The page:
Breeding and Evaluation of Butternut Squash Varieties for Southeast Organic Farms

Project Overview

Project Type: Farmer/Rancher
Funds awarded in 2020: $19,846.00
Projected End Date: 09/30/2022
Grant Recipient: Common Wealth Seed Growers / Twin Oaks Seed Farm
Region: Southern
State: Virginia
Principal Investigator:
Edmund Frost
Common Wealth Seed Growers / Twin Oaks Seed Farm


  • Vegetables: cucurbits


  • Crop Production: plant breeding and genetics, seed saving

    Proposal summary:

    Using selective breeding to address disease problems can be an extremely effective solution that causes none of the environmental and health dangers posed by chemical fungicides (which are unfortunately the current go-to for DM). Moreover, eliminating or reducing need for chemical sprays saves farmers money and improves feasibility of Southeast production. DM in cucumbers was effectively controlled for many years by the use of resistant varieties. We aim to do the same with butternut squash, and whats more we aim to develop and utilize diverse sources of DM resistance so that the resistance will be more durable and resilient in the face of potential changes to the pathogen in the future. This includes using Seminole Pumpkin, San Jose Mountain Club Squash and Chinese Tropical Pumpkin as DM resistance sources.

    South Anna Butternut, a variety Common Wealth Seed Growers developed from a cross between Seminole Pumpkin and Waltham Butternut, has shown promise for DM resistance in our small plot trials (see previous section). We have also gotten feedback from many farmers who have noticed its DM resistance and fruit quality. However, more information is needed to assess its potential in the region in comparison to other varieties in terms of not only DM resistance, but productivity and fruit quality.

    CWSG has several new F2 seedstocks developed by crossing South Anna to other varieties (Atlas, JWS 6823, Chinese Tropical Pumpkin). We will begin selecting from these populations to develop new DMR varieties with traits such as shorter vine length, larger fruit size (for processing), smaller fruit size (for market), richer flavor, higher DM resistance, and higher fruit set. Part of the impetus for these crosses came from feedback from Clifton Seeds’ 2018 test of South Anna. They said it stood out for DM resistance but needed higher fruit set and larger fruit (many of their seed customers grow for processing).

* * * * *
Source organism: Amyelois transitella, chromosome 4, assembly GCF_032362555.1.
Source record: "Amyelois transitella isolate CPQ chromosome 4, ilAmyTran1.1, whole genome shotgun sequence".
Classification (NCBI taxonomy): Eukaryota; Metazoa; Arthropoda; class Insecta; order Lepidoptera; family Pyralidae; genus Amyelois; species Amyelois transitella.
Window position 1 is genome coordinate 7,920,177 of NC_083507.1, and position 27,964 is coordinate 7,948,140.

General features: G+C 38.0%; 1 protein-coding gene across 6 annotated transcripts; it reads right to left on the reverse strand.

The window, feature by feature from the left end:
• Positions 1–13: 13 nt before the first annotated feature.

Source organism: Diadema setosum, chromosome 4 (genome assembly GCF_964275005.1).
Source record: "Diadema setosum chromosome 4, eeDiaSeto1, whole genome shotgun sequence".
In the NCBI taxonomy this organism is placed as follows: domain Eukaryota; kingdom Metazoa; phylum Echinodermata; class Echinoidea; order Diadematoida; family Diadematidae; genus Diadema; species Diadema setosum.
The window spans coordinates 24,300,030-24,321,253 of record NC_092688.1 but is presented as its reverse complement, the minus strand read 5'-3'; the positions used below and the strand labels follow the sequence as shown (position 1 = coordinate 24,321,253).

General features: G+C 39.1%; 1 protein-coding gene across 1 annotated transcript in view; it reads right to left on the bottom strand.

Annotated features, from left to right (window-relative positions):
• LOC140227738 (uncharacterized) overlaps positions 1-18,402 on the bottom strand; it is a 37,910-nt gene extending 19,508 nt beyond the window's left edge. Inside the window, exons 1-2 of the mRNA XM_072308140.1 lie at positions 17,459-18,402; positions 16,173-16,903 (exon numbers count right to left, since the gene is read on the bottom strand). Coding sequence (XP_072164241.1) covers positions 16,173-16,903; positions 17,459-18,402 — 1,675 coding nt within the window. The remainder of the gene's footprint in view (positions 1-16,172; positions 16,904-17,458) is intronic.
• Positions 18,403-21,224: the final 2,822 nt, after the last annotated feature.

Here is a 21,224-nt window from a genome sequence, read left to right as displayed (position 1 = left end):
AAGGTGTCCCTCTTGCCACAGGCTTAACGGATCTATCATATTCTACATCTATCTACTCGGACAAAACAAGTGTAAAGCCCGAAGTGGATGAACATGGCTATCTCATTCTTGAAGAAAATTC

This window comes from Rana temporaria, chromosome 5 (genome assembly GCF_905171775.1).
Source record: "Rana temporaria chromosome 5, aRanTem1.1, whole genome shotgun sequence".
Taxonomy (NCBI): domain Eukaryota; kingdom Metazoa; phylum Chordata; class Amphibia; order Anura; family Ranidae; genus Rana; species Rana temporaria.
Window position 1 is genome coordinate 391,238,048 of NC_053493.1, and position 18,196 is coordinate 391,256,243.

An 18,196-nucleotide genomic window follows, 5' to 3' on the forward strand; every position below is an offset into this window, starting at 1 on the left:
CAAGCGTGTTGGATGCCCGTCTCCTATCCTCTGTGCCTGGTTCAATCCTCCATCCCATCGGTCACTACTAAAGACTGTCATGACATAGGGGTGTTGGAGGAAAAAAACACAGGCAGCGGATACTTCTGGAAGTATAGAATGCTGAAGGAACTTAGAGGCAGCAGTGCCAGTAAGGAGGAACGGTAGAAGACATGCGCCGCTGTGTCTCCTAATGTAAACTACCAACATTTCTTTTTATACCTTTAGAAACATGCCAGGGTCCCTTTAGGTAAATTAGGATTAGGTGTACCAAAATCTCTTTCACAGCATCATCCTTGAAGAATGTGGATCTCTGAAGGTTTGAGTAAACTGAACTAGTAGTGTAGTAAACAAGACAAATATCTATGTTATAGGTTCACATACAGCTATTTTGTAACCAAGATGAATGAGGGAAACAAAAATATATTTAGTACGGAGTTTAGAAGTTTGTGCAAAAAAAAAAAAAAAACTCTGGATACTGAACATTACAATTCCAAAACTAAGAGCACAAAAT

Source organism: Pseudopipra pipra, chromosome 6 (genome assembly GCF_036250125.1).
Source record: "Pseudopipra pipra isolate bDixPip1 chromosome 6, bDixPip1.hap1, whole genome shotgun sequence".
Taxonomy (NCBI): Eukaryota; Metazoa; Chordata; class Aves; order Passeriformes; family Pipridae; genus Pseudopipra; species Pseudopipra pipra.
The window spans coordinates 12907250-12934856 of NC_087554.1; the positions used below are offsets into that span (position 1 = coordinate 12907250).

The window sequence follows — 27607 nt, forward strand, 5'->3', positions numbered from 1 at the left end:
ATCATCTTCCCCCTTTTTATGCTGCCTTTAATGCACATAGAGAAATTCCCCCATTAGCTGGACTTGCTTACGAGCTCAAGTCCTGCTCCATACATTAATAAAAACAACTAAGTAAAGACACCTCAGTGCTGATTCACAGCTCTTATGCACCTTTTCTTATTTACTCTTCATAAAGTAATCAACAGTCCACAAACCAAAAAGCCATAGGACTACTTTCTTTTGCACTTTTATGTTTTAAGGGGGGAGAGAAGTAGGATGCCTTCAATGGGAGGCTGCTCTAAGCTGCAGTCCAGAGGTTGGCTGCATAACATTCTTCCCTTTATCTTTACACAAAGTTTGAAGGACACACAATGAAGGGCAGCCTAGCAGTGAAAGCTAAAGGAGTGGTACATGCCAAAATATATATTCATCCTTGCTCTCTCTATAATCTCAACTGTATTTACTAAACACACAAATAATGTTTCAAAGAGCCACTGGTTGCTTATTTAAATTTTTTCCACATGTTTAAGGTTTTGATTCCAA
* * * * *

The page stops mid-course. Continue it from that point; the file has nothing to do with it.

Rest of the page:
In addition, Care of the Earth Farm has been trialing moschata squashes for several years. Their cross of Waltham and San Jose Mountain Club has shown promise (see below), but more work is needed for their goal of creating a new DMR butternut variety.

    All our work with squash at Twin Oaks Seed Farm and Care of the Earth Farm is conducted on certified organic land, with minimal pest and disease control inputs. As a result our selections are well suited to survive the pest and disease challenges that Southeast organic growers face. This also stands to benefit conventional growers by reducing need for chemical inputs.

    Very early planting is one way organic growers and some conventional growers have handled DM. Limitations are that summer-harvested butternut crops don't keep long into the fall, and that in some years severe DM comes early. South Anna, and other varieties we are developing, are intended to be grown in high DM conditions for fall harvest, allowing fruits to keep longer into the fall and winter. Note that assessing the performance of very early planted, summer-harvested butternuts is beyond the scope of this project.